Now that you have a foundation of why you want your kids to do chores, you have to implement the how. This part is, by far, the most taxing on you as a parent because these first few weeks of your new system will require lots of teaching, correcting and side-by-side cleaning with your kids.
But I promise, I promise, if you put in the hard work in the beginning, it's worth it and your children are more likely to do their work correctly, efficiently and even, dare I say, joyfully. (Or at least with minimal complaining.)
Again, as I am teaching our children how to do their chores, we talk about why we do what we do. Why do we keep our room clean? Because if it's clean, you know where all the pieces are to your toys. And, it's a blessing to your Mom and Dad and we will enjoy your room with you. Your room is your place of refuge, the calm away from the chaos of the house. Keep it tidy and you will enjoy spending time there!
Same is true for the bathroom. No one enjoys using a dirty bathroom, one that has trash overflowing, clutter all around the sink, hair all over the floor and a disgusting toilet! And, if one day, you're sick and spending more time than usual in the bathroom, TRUST ME, you'll be glad it's been cleaned recently.
Always putting the why behind what we are doing seems to help our children grasp the purpose behind good work ethic, putting in your very best and being really efficient (after all, the faster you can do your job, the sooner it's over with usually, right?).
Whew, okay. So, first, let's talk logistics.
CHORE CHARTS. This has been a source of wailing and gnashing of teeth for Luke and I since the beginning. Some of our first chore charts were so complex that it required lots of work on the part of us, the parents, to keep up with who had done what, when they'd done it, etc. We'd ask the kids to do chores and if we hadn't putting up a clean chart, marked off the list the things they'd already completed, rotated them for today, blah, blah, blah, then basically chore time was an epic fail. Finally, I realized...
So, we simplified it as simply as we could. I scoured Pinterest to find an easy chore chart. One that didn't require me checking boxes or flipping cards or spinning wheels or erasing or standing on my head while playing the tin whistle or ANYTHING because really, this thing should be self sustaining mostly, with minimal work for you, the parent. I found this link to make my own magnetic charts and adapted it just a bit for our family. I skimmed her post on the actual chores themselves and basically just stole her idea for the charts themselves.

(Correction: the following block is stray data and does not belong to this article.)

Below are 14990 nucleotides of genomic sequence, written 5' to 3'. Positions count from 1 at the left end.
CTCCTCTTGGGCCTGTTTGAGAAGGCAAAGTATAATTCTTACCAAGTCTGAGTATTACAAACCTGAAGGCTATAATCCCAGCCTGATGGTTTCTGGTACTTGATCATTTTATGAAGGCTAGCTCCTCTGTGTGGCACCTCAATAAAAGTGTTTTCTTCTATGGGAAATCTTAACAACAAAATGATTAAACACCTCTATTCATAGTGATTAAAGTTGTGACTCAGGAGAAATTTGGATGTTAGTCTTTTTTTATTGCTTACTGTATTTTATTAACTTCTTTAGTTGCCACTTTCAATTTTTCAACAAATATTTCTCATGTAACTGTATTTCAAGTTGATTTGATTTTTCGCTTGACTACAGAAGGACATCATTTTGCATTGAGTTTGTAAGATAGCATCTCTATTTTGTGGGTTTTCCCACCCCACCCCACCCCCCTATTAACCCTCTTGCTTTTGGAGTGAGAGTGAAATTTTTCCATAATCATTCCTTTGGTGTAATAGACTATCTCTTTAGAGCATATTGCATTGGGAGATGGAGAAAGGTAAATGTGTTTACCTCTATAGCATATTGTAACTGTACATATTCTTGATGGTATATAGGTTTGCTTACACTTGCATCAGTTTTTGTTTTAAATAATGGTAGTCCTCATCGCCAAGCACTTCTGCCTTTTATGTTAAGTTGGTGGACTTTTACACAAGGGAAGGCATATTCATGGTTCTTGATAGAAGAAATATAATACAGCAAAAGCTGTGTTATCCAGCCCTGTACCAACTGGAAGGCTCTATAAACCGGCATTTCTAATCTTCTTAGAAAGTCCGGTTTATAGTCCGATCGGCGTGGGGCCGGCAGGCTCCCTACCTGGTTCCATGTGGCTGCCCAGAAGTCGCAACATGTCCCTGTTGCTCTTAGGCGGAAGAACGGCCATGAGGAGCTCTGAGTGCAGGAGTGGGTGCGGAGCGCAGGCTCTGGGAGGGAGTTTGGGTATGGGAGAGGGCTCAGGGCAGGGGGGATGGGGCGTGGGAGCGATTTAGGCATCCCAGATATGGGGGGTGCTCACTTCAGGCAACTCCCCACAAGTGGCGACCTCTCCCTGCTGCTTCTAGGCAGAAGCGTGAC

Here's what ours look like:
(I painted them that color before we moved into our new house. The kitchen paint just-so-happened to be the same color as our chore charts. I don't really love yellow that much.)
Once you are 3 years old in our house, you get your own chore chart. Before that, you just help with keeping toys picked up, throwing things in the trash (any 18-24 month olds dream) and basic odds and ends. I keep our charts hung in the kitchen area of our house because that's the most central room where I can see what has and has not been done for the day.
Those are just pizza tins I found at the Dollar General and spray painted them yellow because, well, that was the cheapest color they had. See, here's the back of one:
I gave the kids creative control of their wooden discs and we took advantage of some paint supplies we already had and they painted their discs to their heart's content. Then I glued their chores to the front with clear modge podge. I think it helped them take a little bit more ownership over their chore charts. Maybe not, but I like to tell myself that.
For the older 3 kids, their chores are written out on their charts in words.
Elizabeth and Lucas decided to swap a chore permanently, thus the odd ball looking disc on her chart. For the younger four kids, I used clip art to show them what their chores are.
Their names as well as "To Do" and "Done" are simply some scrapbooking stickers I had laying around and I covered them with a thin layer of modge podge so the letters wouldn't pop off. Last, I bought round magnets and hot glued them onto the backs of the wooden discs. (I tried the peel and stick magnets and the magnets kept coming off the discs. Just fyi.)
Every morning that we are home, sometimes while I'm cooking breakfast or sometimes immediately after breakfast (if we have cereal or something from the crockpot) is chore time. Pick a chore time that can be relatively consistent. Before school, as soon as they are home from school, just before bed, etc. I've found that if we do it around the same general time every day, they see it coming and the complaining is minimal. Now, all I have to do is announce it's chore time. They all go to their charts, slide their magnets back over to the "To Do" side and begin. It's glorious, most days.
Now for the harder part of making charts: deciding what chores you want your kids to do. (I did a quick search on Pinterest of "chores by age" and got a gazillion results so if you're at a loss, try that.)
Here's what our kids do, but of course, you can decide which chores work best for YOUR family. I read somewhere that it takes about 3-4 weeks for your kids to master a chore, I think that's true. I think it's also important to keep in mind that some kids will be naturally gifted in doing some things rather than others. I also read somewhere (or someone told me?) that they had one of their sons on laundry duty. After several months, he politely and quietly went to his mom and told her, "Mom, can I have another chore other than laundry? When I have to fold your underwear and my sister's underwear it embarrasses me. Can I switch chores with someone who isn't embarrassed by stuff like that?" I was super impressed. Not only because he was able to articulate that it wasn't a chore he enjoyed, but he could say WHY he didn't enjoy it and he understood that just because he might not have that chore, he would certainly have one to replace it. It gave me hope that my kids would be able to do the same and it showed me that I need to respect their feelings if something like that should arise with our kids.